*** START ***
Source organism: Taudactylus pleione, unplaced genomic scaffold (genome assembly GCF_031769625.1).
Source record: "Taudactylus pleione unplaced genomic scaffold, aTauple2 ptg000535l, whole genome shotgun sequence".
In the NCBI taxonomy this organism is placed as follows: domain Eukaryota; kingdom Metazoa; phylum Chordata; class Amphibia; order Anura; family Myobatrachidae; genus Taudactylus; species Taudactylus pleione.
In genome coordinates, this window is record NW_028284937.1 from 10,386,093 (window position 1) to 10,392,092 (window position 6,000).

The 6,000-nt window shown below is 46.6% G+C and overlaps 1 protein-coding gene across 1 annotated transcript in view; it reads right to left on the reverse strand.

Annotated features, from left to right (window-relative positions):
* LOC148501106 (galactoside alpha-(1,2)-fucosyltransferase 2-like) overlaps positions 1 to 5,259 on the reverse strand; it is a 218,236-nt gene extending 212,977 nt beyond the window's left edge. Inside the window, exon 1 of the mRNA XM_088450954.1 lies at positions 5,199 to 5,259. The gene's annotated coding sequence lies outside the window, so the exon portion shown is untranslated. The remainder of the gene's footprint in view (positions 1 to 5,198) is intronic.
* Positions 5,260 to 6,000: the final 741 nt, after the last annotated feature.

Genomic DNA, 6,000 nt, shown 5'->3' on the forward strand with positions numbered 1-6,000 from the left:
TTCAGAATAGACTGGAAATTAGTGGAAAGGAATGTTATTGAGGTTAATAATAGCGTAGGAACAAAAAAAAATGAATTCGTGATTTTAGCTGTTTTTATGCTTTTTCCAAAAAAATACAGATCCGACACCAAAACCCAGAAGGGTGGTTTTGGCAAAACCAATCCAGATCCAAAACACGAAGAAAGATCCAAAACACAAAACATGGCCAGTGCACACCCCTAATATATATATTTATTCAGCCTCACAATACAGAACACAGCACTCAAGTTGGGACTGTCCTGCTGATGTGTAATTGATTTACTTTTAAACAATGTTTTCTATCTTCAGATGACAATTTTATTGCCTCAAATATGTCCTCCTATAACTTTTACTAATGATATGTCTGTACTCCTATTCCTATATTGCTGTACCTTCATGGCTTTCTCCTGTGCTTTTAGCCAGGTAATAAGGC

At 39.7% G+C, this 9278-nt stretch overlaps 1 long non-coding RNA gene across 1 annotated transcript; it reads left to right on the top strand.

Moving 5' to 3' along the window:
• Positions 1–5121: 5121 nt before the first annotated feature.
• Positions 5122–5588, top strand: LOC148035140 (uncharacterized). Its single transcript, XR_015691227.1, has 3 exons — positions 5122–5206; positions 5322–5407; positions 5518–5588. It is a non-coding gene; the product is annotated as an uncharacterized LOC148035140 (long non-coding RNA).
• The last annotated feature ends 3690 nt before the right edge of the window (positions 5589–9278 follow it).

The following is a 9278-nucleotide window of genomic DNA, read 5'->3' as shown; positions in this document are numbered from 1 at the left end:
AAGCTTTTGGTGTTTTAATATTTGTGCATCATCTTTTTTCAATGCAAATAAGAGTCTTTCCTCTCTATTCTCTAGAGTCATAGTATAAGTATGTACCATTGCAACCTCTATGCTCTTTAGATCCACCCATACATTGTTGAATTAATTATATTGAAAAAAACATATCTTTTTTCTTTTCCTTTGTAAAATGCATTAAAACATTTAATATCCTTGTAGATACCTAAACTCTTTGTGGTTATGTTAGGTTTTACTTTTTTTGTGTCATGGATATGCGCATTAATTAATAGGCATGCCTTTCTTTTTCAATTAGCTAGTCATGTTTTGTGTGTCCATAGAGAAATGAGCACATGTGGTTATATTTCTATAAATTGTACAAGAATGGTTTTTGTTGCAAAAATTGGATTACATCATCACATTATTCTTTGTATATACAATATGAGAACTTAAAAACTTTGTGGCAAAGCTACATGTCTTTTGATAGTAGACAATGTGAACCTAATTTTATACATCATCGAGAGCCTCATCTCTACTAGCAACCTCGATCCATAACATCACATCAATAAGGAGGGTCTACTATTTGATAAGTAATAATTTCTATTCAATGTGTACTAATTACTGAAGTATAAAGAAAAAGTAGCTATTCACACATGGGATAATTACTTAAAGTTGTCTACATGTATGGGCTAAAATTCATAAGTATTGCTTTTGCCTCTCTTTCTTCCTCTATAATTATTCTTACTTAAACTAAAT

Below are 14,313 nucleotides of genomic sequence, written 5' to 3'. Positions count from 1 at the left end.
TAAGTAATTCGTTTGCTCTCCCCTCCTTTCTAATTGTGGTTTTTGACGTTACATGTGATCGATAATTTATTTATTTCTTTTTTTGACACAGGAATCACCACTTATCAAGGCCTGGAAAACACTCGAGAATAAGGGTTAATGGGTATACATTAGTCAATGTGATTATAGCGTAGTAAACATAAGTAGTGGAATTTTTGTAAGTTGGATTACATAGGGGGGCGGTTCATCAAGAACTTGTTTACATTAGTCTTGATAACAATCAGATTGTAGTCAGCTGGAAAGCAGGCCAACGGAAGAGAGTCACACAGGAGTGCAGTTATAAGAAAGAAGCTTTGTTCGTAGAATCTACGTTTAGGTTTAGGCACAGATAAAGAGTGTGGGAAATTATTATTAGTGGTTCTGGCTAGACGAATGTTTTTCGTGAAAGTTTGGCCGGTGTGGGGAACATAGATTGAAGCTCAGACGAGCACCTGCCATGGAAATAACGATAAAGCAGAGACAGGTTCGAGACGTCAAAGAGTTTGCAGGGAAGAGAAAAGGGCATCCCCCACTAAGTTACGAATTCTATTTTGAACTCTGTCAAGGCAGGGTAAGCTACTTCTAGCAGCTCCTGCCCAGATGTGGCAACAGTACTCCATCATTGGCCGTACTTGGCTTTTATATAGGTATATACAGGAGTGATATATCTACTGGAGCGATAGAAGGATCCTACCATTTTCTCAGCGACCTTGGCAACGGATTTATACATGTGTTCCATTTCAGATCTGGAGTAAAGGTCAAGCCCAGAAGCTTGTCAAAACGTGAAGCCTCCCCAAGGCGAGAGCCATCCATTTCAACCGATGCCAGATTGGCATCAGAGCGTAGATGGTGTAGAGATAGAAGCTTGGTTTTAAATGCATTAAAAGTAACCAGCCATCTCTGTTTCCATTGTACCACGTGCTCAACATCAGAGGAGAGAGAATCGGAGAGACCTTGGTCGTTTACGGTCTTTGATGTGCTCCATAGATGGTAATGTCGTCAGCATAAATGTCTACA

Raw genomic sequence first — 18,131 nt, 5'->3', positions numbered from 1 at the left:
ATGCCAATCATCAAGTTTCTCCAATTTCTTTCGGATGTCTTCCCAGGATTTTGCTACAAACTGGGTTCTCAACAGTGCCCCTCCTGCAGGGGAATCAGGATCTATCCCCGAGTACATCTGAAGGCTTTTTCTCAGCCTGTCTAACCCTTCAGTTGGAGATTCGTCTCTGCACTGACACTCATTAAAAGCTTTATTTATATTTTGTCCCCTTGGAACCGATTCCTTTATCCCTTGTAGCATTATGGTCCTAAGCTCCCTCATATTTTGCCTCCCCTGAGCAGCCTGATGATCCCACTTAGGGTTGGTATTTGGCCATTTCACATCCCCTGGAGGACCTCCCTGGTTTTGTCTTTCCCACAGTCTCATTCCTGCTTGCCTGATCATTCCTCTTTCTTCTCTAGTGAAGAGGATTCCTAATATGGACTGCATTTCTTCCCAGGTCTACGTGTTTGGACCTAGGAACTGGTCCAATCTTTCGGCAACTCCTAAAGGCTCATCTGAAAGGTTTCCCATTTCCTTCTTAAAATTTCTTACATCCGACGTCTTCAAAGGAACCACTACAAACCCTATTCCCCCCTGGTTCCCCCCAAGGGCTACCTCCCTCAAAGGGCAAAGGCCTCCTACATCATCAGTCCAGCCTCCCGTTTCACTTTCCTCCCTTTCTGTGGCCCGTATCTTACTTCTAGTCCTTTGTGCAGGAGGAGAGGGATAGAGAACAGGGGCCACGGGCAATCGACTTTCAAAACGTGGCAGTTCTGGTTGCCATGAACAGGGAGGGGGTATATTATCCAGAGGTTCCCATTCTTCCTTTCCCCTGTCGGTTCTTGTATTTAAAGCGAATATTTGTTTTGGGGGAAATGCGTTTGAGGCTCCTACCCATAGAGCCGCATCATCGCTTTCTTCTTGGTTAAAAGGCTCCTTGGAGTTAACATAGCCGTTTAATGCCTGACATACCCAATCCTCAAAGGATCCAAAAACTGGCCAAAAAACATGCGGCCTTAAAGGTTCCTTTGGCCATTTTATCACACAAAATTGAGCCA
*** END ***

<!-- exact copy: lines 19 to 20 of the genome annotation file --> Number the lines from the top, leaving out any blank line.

TAAGTAATTCGTTTGCTCTCCCCTCCTTTCTAATTGTGGTTTTTGACGTTACATGTGATCGATAATTTATTTATTTCTTTTTTTGACACAGGAATCACCACTTATCAAGGCCTGGAAAACACTCGAGAATAAGGGTTAATGGGTATACATTAGTCAATGTGATTATAGCGTAGTAAACATAAGTAGTGGAATTTTTGTAAGTTGGATTACATAGGGGGGCGGTTCATCAAGAACTTGTTTACATTAGTCTTGATAACAATCAGATTGTAGTCAGCTGGAAAGCAGGCCAACGGAAGAGAGTCACACAGGAGTGCAGTTATAAGAAAGAAGCTTTGTTCGTAGAATCTACGTTTAGGTTTAGGCACAGATAAAGAGTGTGGGAAATTATTATTAGTGGTTCTGGCTAGACGAATGTTTTTCGTGAAAGTTTGGCCGGTGTGGGGAACATAGATTGAAGCTCAGACGAGCACCTGCCATGGAAATAACGATAAAGCAGAGACAGGTTCGAGACGTCAAAGAGTTTGCAGGGAAGAGAAAAGGGCATCCCCCACTAAGTTACGAATTCTATTTTGAACTCTGTCAAGGCAGGGTAAGCTACTTCTAGCAGCTCCTGCCCAGATGTGGCAACAGTACTCCATCATTGGCCGTACTTGGCTTTTATATAGGTATATACAGGAGTGATATATCTACTGGAGCGATAGAAGGATCCTACCATTTTCTCAGCGACCTTGGCAACGGATTTATACATGTGTTCCATTTCAGATCTGGAGTAAAGGTCAAGCCCAGAAGCTTGTCAAAACGTGAAGCCTCCCCAAGGCGAGAGCCATCCATTTCAACCGATGCCAGATTGGCATCAGAGCGTAGATGGTGTAGAGATAGAAGCTTGGTTTTAAATGCATTAAAAGTAACCAGCCATCTCTGTTTCCATTGTACCACGTGCTCAACATCAGAGGAGAGAGAATCGGAGAGACCTTGGTCGTTTACGGTCTTTGATGTGCTCCATAGATGGTAATGTCGTCAGCATAAATGTCTACA

Raw genomic sequence first — 18,131 nt, 5'->3', positions numbered from 1 at the left: